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2005 Etape Du Tour


Guy_Watson
  • 7,885 riders set off from Mourenx this morning at 7h00 for the 13th edition of the Etape du Tour Vélo Magazine, under an extremely clement sky. It took over 35 minutes for all of the riders to cross the starting line. The last competitor was scheduled at 17h30. He was the 7 242 rider to cross the finishing line. Depending on your fitness, the Etape may be the ultimate challenge, or 'just' a hard, rewarding ride.

etape-2005.jpg

Etape du Tour - Mourenx > Pau (179 km) - Monday, July the 11th 2005:

7,885 riders set off from Mourenx this morning at 7h00 for the 13th edition of the Etape du Tour Vélo Magazine, under an extremely clement sky. It took over 35 minutes for all of the riders to cross the starting line. The last competitor was scheduled at 17h30. He was the 7 242 rider to cross the finishing line. Depending on your fitness, the Etape may be the ultimate challenge, or 'just' a hard, rewarding ride.

An i-team of 26 riders lined up at Mourenx, 23 completed the course - here's how they got on:

1 ANDREW MACFARLANE 07h 07' 49"

2 TONY MAYER 07h 13' 12"

3 DEAN MORGAN 7h 19' 10 24"

3 RICHARD BROADRIBB 07h 25' 41"

4 DAVE SHAW 07h 25' 58"

5 GUY WATSON 07h 29' 42"

6 JOHN ROGERSON 07h 33' 01"

7 PETE NEVILLE 07h 39' 54"

8 ALEC JOHNSON 07h 50' 20"

9 RICHARD STEPHENS 07h 54' 24"

10 HOWARD PLUMB 07h 59' 06"

11 COLIN FYFE 08h 04' 24"

12 ANDY JONES 08h 08' 24"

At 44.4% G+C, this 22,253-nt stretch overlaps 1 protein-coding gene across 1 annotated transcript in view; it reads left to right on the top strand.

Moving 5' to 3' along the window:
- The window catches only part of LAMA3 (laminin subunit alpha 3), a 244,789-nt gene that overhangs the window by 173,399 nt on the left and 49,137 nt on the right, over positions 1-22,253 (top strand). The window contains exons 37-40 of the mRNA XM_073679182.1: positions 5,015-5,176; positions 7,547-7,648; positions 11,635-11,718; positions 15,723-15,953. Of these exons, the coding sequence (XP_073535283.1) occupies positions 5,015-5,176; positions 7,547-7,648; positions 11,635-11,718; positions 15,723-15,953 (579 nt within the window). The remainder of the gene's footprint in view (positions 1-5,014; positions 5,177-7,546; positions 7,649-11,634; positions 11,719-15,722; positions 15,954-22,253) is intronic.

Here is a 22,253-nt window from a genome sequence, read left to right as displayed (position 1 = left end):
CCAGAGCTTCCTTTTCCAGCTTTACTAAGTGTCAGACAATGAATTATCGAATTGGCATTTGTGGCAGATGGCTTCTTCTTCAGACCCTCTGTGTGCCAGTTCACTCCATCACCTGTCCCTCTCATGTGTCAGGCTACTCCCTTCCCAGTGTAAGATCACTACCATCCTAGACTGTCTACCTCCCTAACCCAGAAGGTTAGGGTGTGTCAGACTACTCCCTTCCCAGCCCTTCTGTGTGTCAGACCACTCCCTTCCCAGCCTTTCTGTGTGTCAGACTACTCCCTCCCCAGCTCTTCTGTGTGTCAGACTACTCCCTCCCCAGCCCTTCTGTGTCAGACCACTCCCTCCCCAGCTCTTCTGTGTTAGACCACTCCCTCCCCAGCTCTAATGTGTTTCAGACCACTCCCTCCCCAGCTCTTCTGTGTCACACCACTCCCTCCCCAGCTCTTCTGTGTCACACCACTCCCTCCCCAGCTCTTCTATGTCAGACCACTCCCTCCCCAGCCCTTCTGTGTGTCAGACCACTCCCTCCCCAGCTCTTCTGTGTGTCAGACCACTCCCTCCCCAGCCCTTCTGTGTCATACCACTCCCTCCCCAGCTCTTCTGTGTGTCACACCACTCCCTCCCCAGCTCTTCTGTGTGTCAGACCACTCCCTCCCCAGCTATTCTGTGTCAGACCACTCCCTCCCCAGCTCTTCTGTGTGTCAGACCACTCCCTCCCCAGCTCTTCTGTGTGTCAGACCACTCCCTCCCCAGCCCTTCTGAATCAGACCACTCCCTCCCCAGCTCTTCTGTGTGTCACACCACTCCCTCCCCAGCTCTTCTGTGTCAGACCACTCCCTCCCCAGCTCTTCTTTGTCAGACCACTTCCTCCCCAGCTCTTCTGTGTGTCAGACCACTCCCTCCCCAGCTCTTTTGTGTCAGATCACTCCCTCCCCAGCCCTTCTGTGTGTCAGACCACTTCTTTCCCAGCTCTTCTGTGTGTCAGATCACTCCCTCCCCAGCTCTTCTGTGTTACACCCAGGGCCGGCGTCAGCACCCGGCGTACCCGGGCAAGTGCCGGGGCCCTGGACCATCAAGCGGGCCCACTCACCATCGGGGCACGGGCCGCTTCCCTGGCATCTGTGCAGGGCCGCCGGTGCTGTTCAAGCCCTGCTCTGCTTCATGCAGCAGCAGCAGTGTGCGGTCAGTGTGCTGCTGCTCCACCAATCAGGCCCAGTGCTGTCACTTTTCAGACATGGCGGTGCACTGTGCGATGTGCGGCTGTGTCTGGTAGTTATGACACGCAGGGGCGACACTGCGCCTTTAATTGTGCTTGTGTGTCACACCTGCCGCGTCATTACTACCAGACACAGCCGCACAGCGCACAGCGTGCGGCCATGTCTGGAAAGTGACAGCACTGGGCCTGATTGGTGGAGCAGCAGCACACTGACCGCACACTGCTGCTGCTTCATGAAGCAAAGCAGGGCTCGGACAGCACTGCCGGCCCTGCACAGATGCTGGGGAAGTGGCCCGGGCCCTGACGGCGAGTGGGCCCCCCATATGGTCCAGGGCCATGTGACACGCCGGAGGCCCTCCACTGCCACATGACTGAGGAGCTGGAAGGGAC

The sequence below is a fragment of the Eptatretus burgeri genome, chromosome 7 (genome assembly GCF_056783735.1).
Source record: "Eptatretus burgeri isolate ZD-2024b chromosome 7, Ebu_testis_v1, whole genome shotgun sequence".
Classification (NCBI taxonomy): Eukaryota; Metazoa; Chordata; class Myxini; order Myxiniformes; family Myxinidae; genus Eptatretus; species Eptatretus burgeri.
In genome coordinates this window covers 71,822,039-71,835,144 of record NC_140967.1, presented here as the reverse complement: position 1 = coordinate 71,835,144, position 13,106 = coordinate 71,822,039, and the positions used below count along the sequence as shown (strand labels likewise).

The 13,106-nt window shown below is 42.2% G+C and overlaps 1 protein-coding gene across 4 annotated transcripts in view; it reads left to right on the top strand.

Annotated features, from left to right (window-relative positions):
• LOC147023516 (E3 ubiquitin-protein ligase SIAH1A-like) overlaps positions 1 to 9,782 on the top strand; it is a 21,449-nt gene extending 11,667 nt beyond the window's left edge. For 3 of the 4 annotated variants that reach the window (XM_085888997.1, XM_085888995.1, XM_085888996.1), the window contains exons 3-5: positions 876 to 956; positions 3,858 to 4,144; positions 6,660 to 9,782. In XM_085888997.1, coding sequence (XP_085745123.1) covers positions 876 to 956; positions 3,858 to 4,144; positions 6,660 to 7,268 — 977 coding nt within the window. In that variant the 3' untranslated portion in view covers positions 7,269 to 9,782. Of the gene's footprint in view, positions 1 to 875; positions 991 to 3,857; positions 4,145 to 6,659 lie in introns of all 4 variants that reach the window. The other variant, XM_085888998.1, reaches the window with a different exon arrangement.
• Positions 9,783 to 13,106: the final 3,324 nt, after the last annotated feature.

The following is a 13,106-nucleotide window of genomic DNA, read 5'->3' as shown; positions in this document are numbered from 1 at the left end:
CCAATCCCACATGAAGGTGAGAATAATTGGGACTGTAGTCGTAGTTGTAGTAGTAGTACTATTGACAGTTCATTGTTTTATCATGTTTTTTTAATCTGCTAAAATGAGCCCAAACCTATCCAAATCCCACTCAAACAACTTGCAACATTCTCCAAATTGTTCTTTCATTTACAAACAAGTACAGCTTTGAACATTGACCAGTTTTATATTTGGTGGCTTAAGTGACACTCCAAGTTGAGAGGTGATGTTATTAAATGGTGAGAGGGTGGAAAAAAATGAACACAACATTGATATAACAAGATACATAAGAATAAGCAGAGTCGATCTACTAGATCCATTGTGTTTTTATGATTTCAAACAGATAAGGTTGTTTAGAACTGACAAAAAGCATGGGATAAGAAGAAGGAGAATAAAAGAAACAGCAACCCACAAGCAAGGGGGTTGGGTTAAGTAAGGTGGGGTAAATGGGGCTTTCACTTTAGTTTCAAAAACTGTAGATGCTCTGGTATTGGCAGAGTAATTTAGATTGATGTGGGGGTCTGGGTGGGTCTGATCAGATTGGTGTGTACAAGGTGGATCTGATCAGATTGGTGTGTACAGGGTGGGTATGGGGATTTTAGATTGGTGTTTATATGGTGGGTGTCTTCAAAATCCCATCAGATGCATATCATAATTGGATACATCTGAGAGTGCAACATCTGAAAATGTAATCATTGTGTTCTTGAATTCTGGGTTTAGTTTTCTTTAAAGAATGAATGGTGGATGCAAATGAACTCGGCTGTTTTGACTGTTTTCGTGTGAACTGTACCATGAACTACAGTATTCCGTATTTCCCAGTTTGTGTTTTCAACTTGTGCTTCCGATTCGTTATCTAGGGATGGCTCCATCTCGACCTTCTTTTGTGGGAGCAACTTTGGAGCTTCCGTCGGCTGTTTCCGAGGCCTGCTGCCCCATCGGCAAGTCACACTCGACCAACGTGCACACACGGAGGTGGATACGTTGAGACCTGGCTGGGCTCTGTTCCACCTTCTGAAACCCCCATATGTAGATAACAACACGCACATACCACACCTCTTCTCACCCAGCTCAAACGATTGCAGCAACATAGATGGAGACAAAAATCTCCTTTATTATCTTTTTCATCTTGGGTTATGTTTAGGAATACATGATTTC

13 WENDY SPRUCE 08h 13' 02"

14 GUY CLARKE 08h 13' 48"

15 STEVE SMITH 08h 40' 27"

16 STEPHEN SCOTT 08h 43' 31"

17 JERRY DIBBEN 08h 41' 36"

17 GEOFF DICKINSON 08h 48' 58"

19 MIKE BEAUMONT 08h 59' 01"

20 PAUL MORRIS 09h 08' 05"

21 STANLEY PETERS 09h 09' 31"

22 ROGER FORREST 09h 31' 57"

23 PAUL GATENBY 09h 51' 48"

Nearly Finishers:

Ian Barbour - unable to avoid a pothole in fast moving bunch and crashed out with only 5km to go! Confused I had to pick him up from hospital but thankfully nothing broken and he was able to join in with the Champagne back at the hotel

Kevin Astle - got broomed on Aubisque with only 40km to go Confused

Tony Childs / Sandy MAcFarlane - got broomed just after LAruns.

Jon Skidmore - got broomed on the Marie Blanc

Well done to all those that took part - you all gave it your best shots.

Individual's Stories:

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Geoff Dickinson- Blackburn, Lancashire

I have now returned from France and read with interest the comments that have been written. My Etape was everything I hoped it would be. I had no aspirations other than to finish within the time limit and to enjoy the ride which I did. I can remember nearly every kilometer and could write a very long article but instead I will confine myself to listing my abiding memories of the Etape:

1. Cruising en peleton towards Oleron Sainte Marie on a beautiful, fresh, sunny morning with the green Pyrenees in the distance

2. The writing on the road part way up the Col de Marie Blanque which said ''Ici commence l' enfer" - "Hell Begins Here"!

3. The 2 hour, 18km ascent of the Col d'Aubisque - yes it was a hot, hard grind and I stopped twice for about 30 seconds each for a stretch but it felt such an achievement to crest the summit. I never realized a kilometer could be so long.

4. The traverse of the Cirque du Litor and the magnificent views of the Hautes Pyrenees in high summer

5. The encouragement of the spectators and the crowds parting for me at the crest of the Col du Soulor.

6. My increasing confidence and speed in descending from the Soulor.